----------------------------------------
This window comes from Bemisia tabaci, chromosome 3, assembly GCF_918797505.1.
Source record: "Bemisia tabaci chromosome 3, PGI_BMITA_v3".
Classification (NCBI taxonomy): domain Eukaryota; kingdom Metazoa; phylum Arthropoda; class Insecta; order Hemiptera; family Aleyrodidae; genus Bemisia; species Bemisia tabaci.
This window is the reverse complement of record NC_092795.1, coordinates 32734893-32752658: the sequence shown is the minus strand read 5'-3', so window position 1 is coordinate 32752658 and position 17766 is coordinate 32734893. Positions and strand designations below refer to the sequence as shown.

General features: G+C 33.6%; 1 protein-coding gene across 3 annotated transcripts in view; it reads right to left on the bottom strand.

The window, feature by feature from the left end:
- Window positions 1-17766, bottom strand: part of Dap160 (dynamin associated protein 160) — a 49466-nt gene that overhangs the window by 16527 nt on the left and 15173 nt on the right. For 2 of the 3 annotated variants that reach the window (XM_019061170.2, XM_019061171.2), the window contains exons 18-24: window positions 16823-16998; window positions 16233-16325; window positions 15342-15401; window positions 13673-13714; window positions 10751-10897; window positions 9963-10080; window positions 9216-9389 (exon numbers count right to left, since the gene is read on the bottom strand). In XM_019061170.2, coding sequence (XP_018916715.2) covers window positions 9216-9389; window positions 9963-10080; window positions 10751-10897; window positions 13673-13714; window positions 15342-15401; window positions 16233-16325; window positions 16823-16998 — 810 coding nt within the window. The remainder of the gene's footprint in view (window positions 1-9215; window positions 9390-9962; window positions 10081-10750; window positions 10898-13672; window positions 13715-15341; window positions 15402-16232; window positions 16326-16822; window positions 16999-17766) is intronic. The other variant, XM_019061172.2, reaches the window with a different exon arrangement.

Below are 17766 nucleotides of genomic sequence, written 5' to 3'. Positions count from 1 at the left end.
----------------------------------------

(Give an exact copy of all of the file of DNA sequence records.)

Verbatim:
This window comes from Bemisia tabaci, chromosome 3, assembly GCF_918797505.1.
Source record: "Bemisia tabaci chromosome 3, PGI_BMITA_v3".
Classification (NCBI taxonomy): domain Eukaryota; kingdom Metazoa; phylum Arthropoda; class Insecta; order Hemiptera; family Aleyrodidae; genus Bemisia; species Bemisia tabaci.
This window is the reverse complement of record NC_092795.1, coordinates 32734893-32752658: the sequence shown is the minus strand read 5'-3', so window position 1 is coordinate 32752658 and position 17766 is coordinate 32734893. Positions and strand designations below refer to the sequence as shown.

General features: G+C 33.6%; 1 protein-coding gene across 3 annotated transcripts in view; it reads right to left on the bottom strand.

The window, feature by feature from the left end:
- Window positions 1-17766, bottom strand: part of Dap160 (dynamin associated protein 160) — a 49466-nt gene that overhangs the window by 16527 nt on the left and 15173 nt on the right. For 2 of the 3 annotated variants that reach the window (XM_019061170.2, XM_019061171.2), the window contains exons 18-24: window positions 16823-16998; window positions 16233-16325; window positions 15342-15401; window positions 13673-13714; window positions 10751-10897; window positions 9963-10080; window positions 9216-9389 (exon numbers count right to left, since the gene is read on the bottom strand). In XM_019061170.2, coding sequence (XP_018916715.2) covers window positions 9216-9389; window positions 9963-10080; window positions 10751-10897; window positions 13673-13714; window positions 15342-15401; window positions 16233-16325; window positions 16823-16998 — 810 coding nt within the window. The remainder of the gene's footprint in view (window positions 1-9215; window positions 9390-9962; window positions 10081-10750; window positions 10898-13672; window positions 13715-15341; window positions 15402-16232; window positions 16326-16822; window positions 16999-17766) is intronic. The other variant, XM_019061172.2, reaches the window with a different exon arrangement.

Below are 17766 nucleotides of genomic sequence, written 5' to 3'. Positions count from 1 at the left end.